'Castle Freak' Remake Director Follows 'Dark Path' to Lovecraft and Gore

Tate Steinsiek, the special effects artist responsible for the killer puppets and astonishing gore in Puppet Master: The Littlest Reich, is trying to describe a feeling, something in horror that "used to be there, that's lacking these days." He can't quite put a name to it, mentioning retro horror and "absolute gore fests." But more than the stylistic signatures, Steinsiek is chasing the sensation of throwing popcorn at a screen, or watching the VHS of a movie your parents would never let you see. It's a sensation he's chasing into his next project, this time as director of a remake of 1995's gory, gothic, straight-to-VHS Castle Freak.

"That film twisted me as a youth. It was too much for my little brain to wrap around. It stuck with me forever," Steinsiek said. When Austin-based publisher and production company Cinestate offered him Castle Freak, Steinsiek had a quick response handy, texting them back a photo of an action figure looming above his computer: the Castle Freak himself.

Castle Freak begins with a shattered family inheriting a castle in Italy, unaware of the dark secret hidden in the dungeon below: a man turned feral by torture and imprisonment, made monstrous through suffering. To escape, the Castle Freak snaps off his own thumbs.

But even if we pity the Freak, with his oozing, ulcerating skin, mutilated face and hobbled walk, Castle Freak doesn't coddle our empathy. The Freak is a monster, with a sexually sadistic streak as long as the scar across his face. This is part of what's so disturbing about the original, especially compared to the typical output of director Stuart Gordon, whose best movies—Re-Animator, From Beyond, Fortress—rely on colorful weirdness, oddball characters and an absurd sense of humor.

Some of the Castle Freak's crimes rank among the most stomach-churning images in horror movie history, especially a scene with the Freak dismantling a screaming woman who wandered too far down the wrong tunnel—the garish lighting of the VHS era clashing with the gothic setting and extreme violence to queasy effect. Castle Freak is sleazy, from dungeon to rain-slicked rooftop, where the family makes their final stand against the Freak. But the expertly elevating scares and barebones story gives the movie a strange dignity, which only makes its sleaziness more uncomfortable.

"This is a dream title. Not only is it something that's sentimentally important to me, Castle Freak is the first film that I saw that stepped outside a moral boundary for me," Steinsiek said. "I grew up in the world where that kind of stuff was not allowed. My parents were good parents. I just snuck it anyway."

But while Steinsiek is a diehard fan of the original Castle Freak, his own version will be rebuilt from its foundation. Steinsiek has shown the scope of his imagination in his special effects work, but the opportunity to direct is opening his creative aperture wider than ever. "It just pulls the blinders off," Steinsiek says of directing. "Instead of creating the characters, I'm creating the world the characters live in."

For that, Steinsiek is turning back to the Castle Freak source material, an H.P. Lovecraft short story called "The Outsider." First published in 1926, "The Outsider" doesn't deal with eldritch horror or nightmare visions, but instead tells the story of a man escaping from a subterranean castlethe only life he has ever known. After disrupting a party, the narrator discovers the monster terrifying everyone: the "abhorrent travesty of the human shape" he sees looking back at him in the polished glass of a mirror.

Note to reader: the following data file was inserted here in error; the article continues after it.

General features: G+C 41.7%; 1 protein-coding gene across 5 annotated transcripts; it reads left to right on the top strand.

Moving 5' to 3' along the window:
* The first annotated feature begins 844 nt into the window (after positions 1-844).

"I'm going to reinstill that Lovecraft element into Castle Freak and turn the volume up to 11 on that," Steinsiek said. Though Steinsiek wouldn't speak further to how his Castle Freak will connect to Lovecraft, the more fantastical, "Masque of the Red Death"-esque short story might point to a more fairy tale approach, rather than the stubbornly earthly original, with its cops and car crashes.

And Steinsiek definitely won't be losing the gore. "I think Castle Freak was one of my most disturbing and they're going to take it ten times further down that dark path," Charles Band, executive producer of both the original and remake, told Newsweek.

Steinsiek also has the support of Castle Freak actor Barbara Crampton, a producer on the remake, who described the original as "ripe for reimagining."

"The main character of Castle Freak is the freak—this marginalized being that lives in the bowels of the castle and isn't allowed to come out or up," Crampton explained. "So we are going to use this movie to highlight more of the freak story and the journey of the freak."

Between Puppet Master: The Littlest Reich and Castle Freak, Cinestate co-founder and producer Dallas Sonnier's ambitious slate of movies, some to be released under the Fangoria label (Cinestate recently acquired the namesake legendary horror magazine, which will return to print in October), are starting to look less like individual horror releases and more like an intentional revamp of the 80s model. Similar to the loose network that defined a broad swath of 80s horror—Gordon, Crampton, Band, actor Jeffrey Combs, producer Brian Yuzna, screenwriter Dennis Paoli—Sonnier, Steinsiek and Crampton have the opportunity to build a new horror sensibility out of the material of the past.

'Castle Freak' Remake Director Follows 'Dark Path' to Lovecraft and Gore | Gaming